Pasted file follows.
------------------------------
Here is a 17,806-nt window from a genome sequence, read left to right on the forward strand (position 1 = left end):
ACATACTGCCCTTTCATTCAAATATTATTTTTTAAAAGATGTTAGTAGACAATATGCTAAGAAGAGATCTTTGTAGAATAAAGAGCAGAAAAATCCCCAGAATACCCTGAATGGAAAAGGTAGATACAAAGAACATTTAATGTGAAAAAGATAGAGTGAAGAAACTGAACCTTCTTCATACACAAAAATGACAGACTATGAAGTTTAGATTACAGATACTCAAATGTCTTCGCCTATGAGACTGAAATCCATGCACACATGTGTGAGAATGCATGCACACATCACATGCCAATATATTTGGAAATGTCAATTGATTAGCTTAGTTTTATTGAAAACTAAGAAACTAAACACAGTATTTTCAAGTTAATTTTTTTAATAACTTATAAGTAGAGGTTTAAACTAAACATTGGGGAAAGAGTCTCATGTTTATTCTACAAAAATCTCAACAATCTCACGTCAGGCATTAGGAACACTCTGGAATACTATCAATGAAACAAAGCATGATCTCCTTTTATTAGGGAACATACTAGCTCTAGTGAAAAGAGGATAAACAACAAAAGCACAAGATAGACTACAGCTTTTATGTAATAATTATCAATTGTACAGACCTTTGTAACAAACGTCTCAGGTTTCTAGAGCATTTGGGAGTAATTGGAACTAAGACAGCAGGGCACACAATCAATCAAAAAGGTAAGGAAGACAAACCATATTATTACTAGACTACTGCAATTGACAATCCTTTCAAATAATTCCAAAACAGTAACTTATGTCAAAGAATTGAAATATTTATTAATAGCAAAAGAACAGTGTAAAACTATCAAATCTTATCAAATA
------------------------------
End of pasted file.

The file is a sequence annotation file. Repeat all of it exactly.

Here is a 17,806-nt window from a genome sequence, read left to right on the forward strand (position 1 = left end):
ACATACTGCCCTTTCATTCAAATATTATTTTTTAAAAGATGTTAGTAGACAATATGCTAAGAAGAGATCTTTGTAGAATAAAGAGCAGAAAAATCCCCAGAATACCCTGAATGGAAAAGGTAGATACAAAGAACATTTAATGTGAAAAAGATAGAGTGAAGAAACTGAACCTTCTTCATACACAAAAATGACAGACTATGAAGTTTAGATTACAGATACTCAAATGTCTTCGCCTATGAGACTGAAATCCATGCACACATGTGTGAGAATGCATGCACACATCACATGCCAATATATTTGGAAATGTCAATTGATTAGCTTAGTTTTATTGAAAACTAAGAAACTAAACACAGTATTTTCAAGTTAATTTTTTTAATAACTTATAAGTAGAGGTTTAAACTAAACATTGGGGAAAGAGTCTCATGTTTATTCTACAAAAATCTCAACAATCTCACGTCAGGCATTAGGAACACTCTGGAATACTATCAATGAAACAAAGCATGATCTCCTTTTATTAGGGAACATACTAGCTCTAGTGAAAAGAGGATAAACAACAAAAGCACAAGATAGACTACAGCTTTTATGTAATAATTATCAATTGTACAGACCTTTGTAACAAACGTCTCAGGTTTCTAGAGCATTTGGGAGTAATTGGAACTAAGACAGCAGGGCACACAATCAATCAAAAAGGTAAGGAAGACAAACCATATTATTACTAGACTACTGCAATTGACAATCCTTTCAAATAATTCCAAAACAGTAACTTATGTCAAAGAATTGAAATATTTATTAATAGCAAAAGAACAGTGTAAAACTATCAAATCTTATCAAATA